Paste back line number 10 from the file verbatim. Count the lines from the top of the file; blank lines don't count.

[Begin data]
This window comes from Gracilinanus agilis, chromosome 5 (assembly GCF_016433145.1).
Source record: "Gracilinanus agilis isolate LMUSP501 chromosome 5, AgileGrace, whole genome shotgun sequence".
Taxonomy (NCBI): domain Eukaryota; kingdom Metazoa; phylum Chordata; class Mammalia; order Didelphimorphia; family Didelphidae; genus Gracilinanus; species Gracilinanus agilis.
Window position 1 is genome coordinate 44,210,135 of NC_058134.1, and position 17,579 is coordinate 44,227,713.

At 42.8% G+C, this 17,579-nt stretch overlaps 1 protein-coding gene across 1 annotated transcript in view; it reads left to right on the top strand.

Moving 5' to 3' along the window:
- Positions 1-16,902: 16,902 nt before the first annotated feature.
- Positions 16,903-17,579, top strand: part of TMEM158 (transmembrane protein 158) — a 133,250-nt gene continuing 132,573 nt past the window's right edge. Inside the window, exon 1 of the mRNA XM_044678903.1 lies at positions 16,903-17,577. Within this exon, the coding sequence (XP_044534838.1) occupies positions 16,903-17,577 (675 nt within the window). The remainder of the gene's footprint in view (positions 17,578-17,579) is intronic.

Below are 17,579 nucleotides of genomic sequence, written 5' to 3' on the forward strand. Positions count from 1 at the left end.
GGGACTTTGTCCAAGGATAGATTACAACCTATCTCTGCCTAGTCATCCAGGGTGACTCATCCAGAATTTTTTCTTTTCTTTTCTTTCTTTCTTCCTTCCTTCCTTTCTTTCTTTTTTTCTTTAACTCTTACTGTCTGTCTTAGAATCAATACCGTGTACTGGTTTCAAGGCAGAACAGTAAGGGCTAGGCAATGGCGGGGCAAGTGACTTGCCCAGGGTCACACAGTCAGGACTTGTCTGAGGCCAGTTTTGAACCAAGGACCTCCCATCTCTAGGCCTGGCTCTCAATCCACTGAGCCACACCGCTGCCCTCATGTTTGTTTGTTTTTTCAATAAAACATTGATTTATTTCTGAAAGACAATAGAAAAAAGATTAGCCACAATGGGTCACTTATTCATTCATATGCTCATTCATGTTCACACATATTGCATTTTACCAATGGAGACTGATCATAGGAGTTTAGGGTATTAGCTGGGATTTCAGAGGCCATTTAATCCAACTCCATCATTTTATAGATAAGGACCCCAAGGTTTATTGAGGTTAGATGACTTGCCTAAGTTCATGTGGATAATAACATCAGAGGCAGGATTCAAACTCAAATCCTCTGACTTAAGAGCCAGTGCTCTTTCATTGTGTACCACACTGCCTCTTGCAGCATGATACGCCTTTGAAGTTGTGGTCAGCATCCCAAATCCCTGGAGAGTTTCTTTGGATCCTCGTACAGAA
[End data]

GGGACTTTGTCCAAGGATAGATTACAACCTATCTCTGCCTAGTCATCCAGGGTGACTCATCCAGAATTTTTTCTTTTCTTTTCTTTCTTTCTTCCTTCCTTCCTTTCTTTCTTTTTTTCTTTAACTCTTACTGTCTGTCTTAGAATCAATACCGTGTACTGGTTTCAAGGCAGAACAGTAAGGGCTAGGCAATGGCGGGGCAAGTGACTTGCCCAGGGTCACACAGTCAGGACTTGTCTGAGGCCAGTTTTGAACCAAGGACCTCCCATCTCTAGGCCTGGCTCTCAATCCACTGAGCCACACCGCTGCCCTCATGTTTGTTTGTTTTTTCAATAAAACATTGATTTATTTCTGAAAGACAATAGAAAAAAGATTAGCCACAATGGGTCACTTATTCATTCATATGCTCATTCATGTTCACACATATTGCATTTTACCAATGGAGACTGATCATAGGAGTTTAGGGTATTAGCTGGGATTTCAGAGGCCATTTAATCCAACTCCATCATTTTATAGATAAGGACCCCAAGGTTTATTGAGGTTAGATGACTTGCCTAAGTTCATGTGGATAATAACATCAGAGGCAGGATTCAAACTCAAATCCTCTGACTTAAGAGCCAGTGCTCTTTCATTGTGTACCACACTGCCTCTTGCAGCATGATACGCCTTTGAAGTTGTGGTCAGCATCCCAAATCCCTGGAGAGTTTCTTTGGATCCTCGTACAGAA